More and more companies and financial institutions understand the risk of high-carbon assets.
Exeter University is taking its money out of oil:
Half UK universities commit to divesting from fossil fuels | ft.com
University of Exeter declares Environment and Climate Emergency | exepose.com
Image credit: Jake Roberts
The Financial Times looks at the future of oil:
Can the world kick its oil habit?
Demand rose to a record 100 million barrels a day last year — even as the fossil fuel has become politically toxic
The world runs on oil. The dark, often viscous liquid is the single biggest contributor to the world’s energy mix, at 34 per cent of consumption, followed by coal at 27 per cent and natural gas at 24 per cent. But the fossil fuel has also quietly seeped into other aspects of our lives: from paint, washing detergents and nail polish to plastic packaging, medical equipment, mattress foams, clothing and coatings for television screens.
Last year, global demand reached a record 100 million barrels a day, driven in part by the needs of rapidly industrialising emerging markets.
History does not inspire confidence in humanity’s ability to wean itself off particular energies. Even after the world began moving from coal to other fuels, coal did not disappear. With the emergence of each new source, we have simply added it to the mix rather than replacing old ones.
“It usually takes 70 years for energy transitions, such as the one from wood to coal, to happen at a natural speed. We need to see a greater magnitude of change, in fewer than 30 years,” says Nick Stansbury, head of commodity research at Legal & General Investment Management, where he helps oversee $1.3tn in funds.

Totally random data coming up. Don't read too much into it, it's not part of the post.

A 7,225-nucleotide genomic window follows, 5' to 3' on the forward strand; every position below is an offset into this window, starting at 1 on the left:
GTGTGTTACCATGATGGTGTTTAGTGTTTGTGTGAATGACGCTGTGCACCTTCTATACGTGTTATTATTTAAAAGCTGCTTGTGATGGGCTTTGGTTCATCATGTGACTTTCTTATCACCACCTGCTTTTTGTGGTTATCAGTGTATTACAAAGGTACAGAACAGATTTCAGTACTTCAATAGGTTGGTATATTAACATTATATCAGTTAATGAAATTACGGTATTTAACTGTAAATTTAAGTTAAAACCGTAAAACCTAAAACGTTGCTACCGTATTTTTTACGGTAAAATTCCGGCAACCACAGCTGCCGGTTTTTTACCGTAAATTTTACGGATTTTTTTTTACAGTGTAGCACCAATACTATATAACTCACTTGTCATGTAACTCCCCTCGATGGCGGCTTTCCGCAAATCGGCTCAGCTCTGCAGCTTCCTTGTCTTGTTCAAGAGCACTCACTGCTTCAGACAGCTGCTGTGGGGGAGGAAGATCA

“We need to make a bigger change, twice as fast as it has ever happened before. This is no way going to be easy.”
Climate activists argue that, unlike before, it is now a matter of urgency. Yet the IEA — the industry standard-bearer, which itself has been criticised for being too fossil fuel-friendly — has warned that even if governments meet existing targets, carbon emissions are set to rise through to 2040.
Greta Thunberg, the 17-year-old Swedish activist, argued last month that commitments by companies and cities towards “net” zero emissions in several decades’ time were useless. They needed to fall, not break even. “We need real zero,” she said.
Despite the challenges, not everyone feels hopeless about the world’s chances of transforming its energy future. Christiana Figueres was the Costa Rican diplomat who brought the leaders of 195 countries together in 2015 to sign the Paris agreement…
Around the world, individuals are taking to the streets and risking arrest to demand climate action, but their impact will depend on states and industries taking a lead. Figueres is encouraged by the signs that investors and corporations are beginning to act. “Governments have lost their mojo and have fallen behind compared to where companies are,” she says.
She notes that Larry Fink, chief executive of the world’s largest fund manager, BlackRock, wrote in his January letter to clients of the need to assess the impact of climate change on investment risks.
“I believe we are on the edge of a fundamental reshaping of finance,” he wrote, announcing plans to increase the group’s sustainable assets tenfold from $90bn today to $1tn within a decade.
“Every day we see more and more companies and financial institutions that understand the risk of high-carbon assets,” says Figueres. “No matter where you look, the movement is in that direction.”